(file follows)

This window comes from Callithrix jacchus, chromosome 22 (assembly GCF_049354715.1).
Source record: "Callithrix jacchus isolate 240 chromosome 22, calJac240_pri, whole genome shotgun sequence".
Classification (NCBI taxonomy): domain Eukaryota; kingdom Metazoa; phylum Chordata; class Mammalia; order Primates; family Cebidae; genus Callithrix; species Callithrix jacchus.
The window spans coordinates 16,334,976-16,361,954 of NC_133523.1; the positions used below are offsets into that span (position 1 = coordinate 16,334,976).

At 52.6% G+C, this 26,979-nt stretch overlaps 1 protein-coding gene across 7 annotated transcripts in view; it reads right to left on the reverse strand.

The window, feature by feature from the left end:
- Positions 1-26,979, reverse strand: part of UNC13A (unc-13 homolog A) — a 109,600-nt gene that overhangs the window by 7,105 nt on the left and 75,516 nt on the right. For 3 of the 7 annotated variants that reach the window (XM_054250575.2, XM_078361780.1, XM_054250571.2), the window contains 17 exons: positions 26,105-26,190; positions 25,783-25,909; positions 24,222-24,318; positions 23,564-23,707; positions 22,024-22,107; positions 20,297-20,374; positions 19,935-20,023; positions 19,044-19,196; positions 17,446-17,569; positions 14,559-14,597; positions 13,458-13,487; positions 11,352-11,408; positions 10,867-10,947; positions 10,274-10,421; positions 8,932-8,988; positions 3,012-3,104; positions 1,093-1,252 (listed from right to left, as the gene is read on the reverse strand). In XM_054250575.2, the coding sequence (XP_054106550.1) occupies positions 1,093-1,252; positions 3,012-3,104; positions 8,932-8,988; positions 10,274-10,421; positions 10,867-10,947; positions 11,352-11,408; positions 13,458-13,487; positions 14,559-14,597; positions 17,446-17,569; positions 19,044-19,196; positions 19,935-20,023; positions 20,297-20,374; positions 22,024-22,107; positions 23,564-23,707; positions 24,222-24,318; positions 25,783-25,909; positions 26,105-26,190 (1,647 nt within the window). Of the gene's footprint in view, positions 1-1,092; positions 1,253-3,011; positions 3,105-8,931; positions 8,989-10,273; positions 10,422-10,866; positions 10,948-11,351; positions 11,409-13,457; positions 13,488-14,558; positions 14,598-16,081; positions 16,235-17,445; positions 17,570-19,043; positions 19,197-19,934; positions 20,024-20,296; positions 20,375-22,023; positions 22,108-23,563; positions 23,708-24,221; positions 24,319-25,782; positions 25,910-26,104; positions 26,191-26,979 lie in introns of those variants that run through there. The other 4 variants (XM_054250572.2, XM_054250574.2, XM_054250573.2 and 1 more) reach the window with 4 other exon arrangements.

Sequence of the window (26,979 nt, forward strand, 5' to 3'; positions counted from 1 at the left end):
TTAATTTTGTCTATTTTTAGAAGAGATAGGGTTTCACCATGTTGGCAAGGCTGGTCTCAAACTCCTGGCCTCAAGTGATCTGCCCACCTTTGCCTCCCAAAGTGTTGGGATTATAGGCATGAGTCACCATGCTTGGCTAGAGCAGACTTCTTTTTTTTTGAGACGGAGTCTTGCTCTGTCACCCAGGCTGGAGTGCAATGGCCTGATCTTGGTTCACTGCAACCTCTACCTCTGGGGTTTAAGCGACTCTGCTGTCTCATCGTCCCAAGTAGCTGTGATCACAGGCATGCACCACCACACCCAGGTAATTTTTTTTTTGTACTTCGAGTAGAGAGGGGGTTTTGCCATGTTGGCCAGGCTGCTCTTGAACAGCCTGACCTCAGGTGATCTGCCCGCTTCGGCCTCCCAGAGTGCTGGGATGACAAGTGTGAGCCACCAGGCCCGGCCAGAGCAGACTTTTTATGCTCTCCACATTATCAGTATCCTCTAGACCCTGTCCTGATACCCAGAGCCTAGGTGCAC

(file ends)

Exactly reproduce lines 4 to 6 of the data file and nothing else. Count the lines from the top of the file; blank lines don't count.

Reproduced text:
The window spans coordinates 16,334,976-16,361,954 of NC_133523.1; the positions used below are offsets into that span (position 1 = coordinate 16,334,976).

At 52.6% G+C, this 26,979-nt stretch overlaps 1 protein-coding gene across 7 annotated transcripts in view; it reads right to left on the reverse strand.

The window, feature by feature from the left end: